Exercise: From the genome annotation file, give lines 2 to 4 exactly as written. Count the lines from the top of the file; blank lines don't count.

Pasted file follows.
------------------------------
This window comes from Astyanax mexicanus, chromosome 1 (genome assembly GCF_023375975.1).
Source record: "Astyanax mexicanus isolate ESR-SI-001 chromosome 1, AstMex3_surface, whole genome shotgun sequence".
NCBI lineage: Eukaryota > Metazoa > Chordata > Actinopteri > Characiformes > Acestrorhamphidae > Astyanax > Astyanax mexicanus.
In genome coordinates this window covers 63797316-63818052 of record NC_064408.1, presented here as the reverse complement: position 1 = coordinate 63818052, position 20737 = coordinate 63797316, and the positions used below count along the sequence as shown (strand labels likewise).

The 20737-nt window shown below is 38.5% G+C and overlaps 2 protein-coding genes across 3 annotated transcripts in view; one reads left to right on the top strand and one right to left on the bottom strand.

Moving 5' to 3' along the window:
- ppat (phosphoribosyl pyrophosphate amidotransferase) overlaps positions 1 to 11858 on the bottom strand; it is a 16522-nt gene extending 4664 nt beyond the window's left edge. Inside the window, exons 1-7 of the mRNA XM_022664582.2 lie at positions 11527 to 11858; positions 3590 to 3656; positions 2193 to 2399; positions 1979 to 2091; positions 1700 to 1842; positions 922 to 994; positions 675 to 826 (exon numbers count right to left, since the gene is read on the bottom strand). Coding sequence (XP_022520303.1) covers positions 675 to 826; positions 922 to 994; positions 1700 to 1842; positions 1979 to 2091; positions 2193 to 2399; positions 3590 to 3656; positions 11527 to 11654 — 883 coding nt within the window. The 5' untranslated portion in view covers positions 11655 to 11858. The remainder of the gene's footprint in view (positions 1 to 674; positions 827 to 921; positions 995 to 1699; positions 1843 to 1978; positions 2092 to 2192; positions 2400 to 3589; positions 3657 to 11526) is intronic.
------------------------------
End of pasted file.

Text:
Source record: "Astyanax mexicanus isolate ESR-SI-001 chromosome 1, AstMex3_surface, whole genome shotgun sequence".
NCBI lineage: Eukaryota > Metazoa > Chordata > Actinopteri > Characiformes > Acestrorhamphidae > Astyanax > Astyanax mexicanus.
In genome coordinates this window covers 63797316-63818052 of record NC_064408.1, presented here as the reverse complement: position 1 = coordinate 63818052, position 20737 = coordinate 63797316, and the positions used below count along the sequence as shown (strand labels likewise).